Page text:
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API and Bytecode
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Discussion and notes for RIFT Format and APIs.

RIFT Format

Comment by Moshe:

I will preface with a couple points about compilers/interpreters, so as to be clear in the points I will make later.

In programming a bytecode interpreter, a distinction must be made between the lexer and the virtual machine (hereafter: VM) in which the commands are run.

In general, a file is nothing more than a sequence of bytes. So the first step (the “lexer”) in all compilation/interpretation is to group the bytes into bytearrays (“tokens”), each bytearray representing a syntax character, or a word.
The second step (the “parser”) is to give structured meaning to the tokens.

Put in other words, the first step is so the computer can read the file properly, analogous to a human determining which symbols on the page are punctuation (and what type), and which are part of words. While the second step is to actually read the file, analogous to a human determining the structure of a sentence. For example, recognizing the English phrase “Rebecca runs to the park” means we know “Rebecca” is the subject, “runs” is the verb, and “to the park” is the object (example taken verbatim from Language Implementation Patterns p. 90).

[After this step is usually the Intermediate Representation/Form. I won’t discuss this as it is certainly unnecessary for our purposes.]

Finally, we reach the VM, which will digest the tokens, and execute the instructions. I expect to use a Syntax-Directed Interpreter (Language Implementation Patterns pattern 24).

The Syntax-Directed Interpreter works well when our code is no more than a sequence of instructions, and action can be taken as soon as information is read from the file. It is “Syntax-Directed” because execution follows immediately upon “syntax”, meaning upon every individual instruction read.

The current spec for rift bytecode contains separators. This is necessary for the lexer stage mentioned above, for how else will the lexer know where a instruction starts and ends, and where a sub-instruction begins and ends, or where data begins and ends?

However, I propose that this may not be necessary, and we could in fact skip both the lexer and parser almost entirely.

As we know, some instructions may not pass data, some will pass data, and some will pass instructions. Let us assume that 1) any given instruction will always pass the same type and number of arguments, and that 2) the number of bytes for a instruction itself is always uniform, and so too the number of bytes for a data parameter. If we can safely assume all the above, then there is no need for the separators, as the interpreter can determine how many bytes to read next, and how many times to read that many bytes, based on the instruction that it has previously read.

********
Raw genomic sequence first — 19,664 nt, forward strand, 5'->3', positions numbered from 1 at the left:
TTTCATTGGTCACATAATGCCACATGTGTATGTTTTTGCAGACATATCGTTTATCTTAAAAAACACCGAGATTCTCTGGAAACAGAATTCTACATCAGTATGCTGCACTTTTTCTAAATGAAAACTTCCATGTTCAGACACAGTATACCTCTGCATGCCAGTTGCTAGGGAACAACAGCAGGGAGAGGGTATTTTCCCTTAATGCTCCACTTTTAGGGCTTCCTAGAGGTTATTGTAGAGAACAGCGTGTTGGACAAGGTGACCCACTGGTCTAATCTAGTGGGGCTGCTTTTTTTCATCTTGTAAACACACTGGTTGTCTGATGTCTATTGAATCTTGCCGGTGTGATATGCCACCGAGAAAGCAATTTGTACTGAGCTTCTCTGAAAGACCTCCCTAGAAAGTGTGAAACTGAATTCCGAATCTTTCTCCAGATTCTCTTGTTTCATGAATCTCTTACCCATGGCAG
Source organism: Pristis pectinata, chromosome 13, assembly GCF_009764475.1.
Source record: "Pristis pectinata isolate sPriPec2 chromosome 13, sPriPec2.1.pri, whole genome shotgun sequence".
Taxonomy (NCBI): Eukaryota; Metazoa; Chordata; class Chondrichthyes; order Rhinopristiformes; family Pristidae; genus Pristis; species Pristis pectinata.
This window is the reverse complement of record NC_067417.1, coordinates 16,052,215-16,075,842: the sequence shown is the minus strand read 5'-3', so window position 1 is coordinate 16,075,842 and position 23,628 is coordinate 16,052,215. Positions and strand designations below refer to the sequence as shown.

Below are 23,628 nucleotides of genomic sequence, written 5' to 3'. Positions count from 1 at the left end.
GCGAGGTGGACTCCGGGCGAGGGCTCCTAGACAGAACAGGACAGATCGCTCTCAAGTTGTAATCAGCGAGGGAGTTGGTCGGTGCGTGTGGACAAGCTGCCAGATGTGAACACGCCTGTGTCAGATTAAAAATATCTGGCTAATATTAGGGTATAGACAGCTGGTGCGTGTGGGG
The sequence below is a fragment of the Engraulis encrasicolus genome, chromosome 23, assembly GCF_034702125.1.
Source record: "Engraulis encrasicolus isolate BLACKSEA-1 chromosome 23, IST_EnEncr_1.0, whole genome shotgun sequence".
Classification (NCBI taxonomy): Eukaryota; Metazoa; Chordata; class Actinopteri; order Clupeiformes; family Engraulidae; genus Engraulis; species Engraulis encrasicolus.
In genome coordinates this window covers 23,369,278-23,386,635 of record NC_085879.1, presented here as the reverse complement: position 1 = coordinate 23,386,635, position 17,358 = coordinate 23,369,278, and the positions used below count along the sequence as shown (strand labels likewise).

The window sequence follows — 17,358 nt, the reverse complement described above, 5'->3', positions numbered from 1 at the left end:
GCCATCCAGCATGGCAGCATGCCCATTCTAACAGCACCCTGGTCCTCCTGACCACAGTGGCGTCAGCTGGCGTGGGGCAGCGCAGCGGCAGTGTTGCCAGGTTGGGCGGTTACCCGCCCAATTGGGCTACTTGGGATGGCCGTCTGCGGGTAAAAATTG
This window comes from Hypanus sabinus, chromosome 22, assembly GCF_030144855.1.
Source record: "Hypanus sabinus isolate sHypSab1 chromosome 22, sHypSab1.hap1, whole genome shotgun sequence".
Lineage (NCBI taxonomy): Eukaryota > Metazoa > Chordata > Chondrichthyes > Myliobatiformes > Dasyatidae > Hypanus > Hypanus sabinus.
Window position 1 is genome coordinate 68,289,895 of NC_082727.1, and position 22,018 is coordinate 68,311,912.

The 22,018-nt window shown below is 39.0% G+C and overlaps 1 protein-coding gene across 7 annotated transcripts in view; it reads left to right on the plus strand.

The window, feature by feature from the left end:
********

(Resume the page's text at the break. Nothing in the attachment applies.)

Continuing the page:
I believe that the above assumptions can be met, assuming that data may often merely refer to a constant within the interpreter (as per Language Implementation Patterns section 10.3).

Of course the question is, can this be safely assumed?

[Note: the file of course may be read into memory in its entirety first, when I refer to reading the file I refer to its processing by the interpreter.]


Comment by Jason:

Very good points! Just a couple of things...

However, I propose that this may not be necessary, and we could in fact skip both the lexer and parser almost entirely. (...) I believe that the above assumptions can be met, assuming that data may often merely refer to a constant within the interpreter (as per Language Implementation Patterns section 10.3). Of course the question is, can this be safely assumed?

In some cases, yes. However, in other cases, the amount of data is actually unknown. A Bezier curve, for example, must be assumed to have between 2 and n points, so there would need to be, at minimum, some "sentry" value (a separator) to indicate when all the points have been specified. What's further, any time you have values with indeterminate length (such as strings), one right after another, you need to be able to separate these.

Of course, the separators and sentries are only reserved for such cases as they're needed. If a particular instruction's argument list does not need them, they can be safely ignored (not used) by that instruction's specification.

...group the bytes into bytearrays...

I forgot to mention that PawLIB has an experimental data structure called FlexBit, which was created for this specific purpose. It behaves like a std::vector (actually, like pawlib::FlexArray), in that it grows and shrinks to accommodate its contents, but is optimized for binary data. However, this is not yet stable. I'll be prioritizing refactoring FlexBit this December.


Comment by Moshe:

I was thinking, that the above assumptions, if used at all, will make it difficult to handle multiple RIFT specs (that is, if the appropriate number of parameters for a function changes, generic programming cannot be used to handle both versions). This makes it imperative, I think, to create and include versioning at the beginning of every RIFT file.


Comment by Jason:

That would be a wise thing to have in the metadata at the beginning, yes.

Last Author
jcmcdonald
Last Edited
Nov 23 2019, 8:36 PM

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